- The U.S. Supreme Court announced Wednesday it will consolidate appeals regarding court-ordered stays placed on two of the Biden administration's vaccine mandates, and the court will hear oral arguments on the appeals on Jan. 7, 2022.
- The consolidated cases include two sets of cases. The first is Biden v. Missouri and Becerra v. Louisiana, which concerns the Centers for Medicare and Medicaid Services' vaccine mandate covering healthcare workers at certain facilities. The second is National Federation of Independent Business v. OSHA and Ohio v. OSHA, which concerns the Occupational Safety and Health Administration's Emergency Temporary Standard for employers with 100 or more employees.
- The two mandates have faced legal hurdles and multiple challenges from stakeholders over the last few months. A federal judge placed a nationwide injunction on the CMS mandate earlier this month, but the scope of the injunction was later limited to specific states by the 5th U.S. Circuit Court of Appeals. Meanwhile, a stay on OSHA's ETS was lifted late last week by the 6th U.S. Circuit Court of Appeals.
After weeks of speculation, employers now have clarity on the near-term legal future of the two mandates through to the beginning of the new year.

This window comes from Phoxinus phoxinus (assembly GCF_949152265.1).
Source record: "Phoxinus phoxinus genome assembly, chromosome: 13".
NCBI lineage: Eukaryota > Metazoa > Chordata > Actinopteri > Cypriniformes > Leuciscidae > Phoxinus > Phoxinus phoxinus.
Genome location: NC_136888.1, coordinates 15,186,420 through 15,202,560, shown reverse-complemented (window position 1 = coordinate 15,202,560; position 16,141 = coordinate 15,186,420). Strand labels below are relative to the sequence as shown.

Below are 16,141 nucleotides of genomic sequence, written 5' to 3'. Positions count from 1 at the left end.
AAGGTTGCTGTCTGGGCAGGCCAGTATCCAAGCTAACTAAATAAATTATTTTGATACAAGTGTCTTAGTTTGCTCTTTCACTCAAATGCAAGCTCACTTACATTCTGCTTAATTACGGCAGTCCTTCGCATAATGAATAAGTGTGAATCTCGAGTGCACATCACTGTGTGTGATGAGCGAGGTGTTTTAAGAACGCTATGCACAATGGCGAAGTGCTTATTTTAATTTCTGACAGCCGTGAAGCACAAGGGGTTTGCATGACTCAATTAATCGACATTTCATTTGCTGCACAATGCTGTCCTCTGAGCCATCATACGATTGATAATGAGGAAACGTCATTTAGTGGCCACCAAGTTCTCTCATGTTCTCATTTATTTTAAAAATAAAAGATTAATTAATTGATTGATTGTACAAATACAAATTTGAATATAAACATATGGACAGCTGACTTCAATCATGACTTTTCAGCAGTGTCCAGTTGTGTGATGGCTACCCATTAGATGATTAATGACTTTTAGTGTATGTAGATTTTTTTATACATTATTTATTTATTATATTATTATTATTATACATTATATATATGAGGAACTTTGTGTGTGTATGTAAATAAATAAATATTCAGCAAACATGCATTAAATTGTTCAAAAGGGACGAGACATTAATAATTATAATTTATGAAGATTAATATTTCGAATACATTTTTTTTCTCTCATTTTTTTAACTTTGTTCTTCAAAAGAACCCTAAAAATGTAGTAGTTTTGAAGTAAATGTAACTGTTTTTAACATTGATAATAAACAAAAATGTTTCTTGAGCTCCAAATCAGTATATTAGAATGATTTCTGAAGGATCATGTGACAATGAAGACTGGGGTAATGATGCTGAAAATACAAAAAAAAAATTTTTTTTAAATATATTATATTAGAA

OSHA previously announced that it would not enforce the ETS requirements prior to Jan. 10, 2022, and that enforcement of the standards' testing requirements would not take place before Feb. 9, "so long as an employer is exercising reasonable, good faith efforts to come into compliance with the standard."
Similarly, CMS has announced that it has suspended activities related to enforcement and implementation of its mandate "pending future developments in litigation."
Sean Marotta, partner at Hogan Lovells, told HR Dive: "The decision last night shows that the court sees the important legal and practical importance of whether these mandates go into effect, pending reviews in the courts of appeals. Whether a stay is granted or denied may be the ballgame for these two mandates."
In a blog post on the Supreme Court's order, Marotta wrote about the unprecedented nature of the High Court's decision.
"Traditionally, the Supreme Court acts on emergency applications such as these without oral argument," he said. "And occasionally, the Supreme Court then converts an emergency application to a full hearing on the merits. But it is unheard of for the full court to hear oral argument directly on an emergency application like this."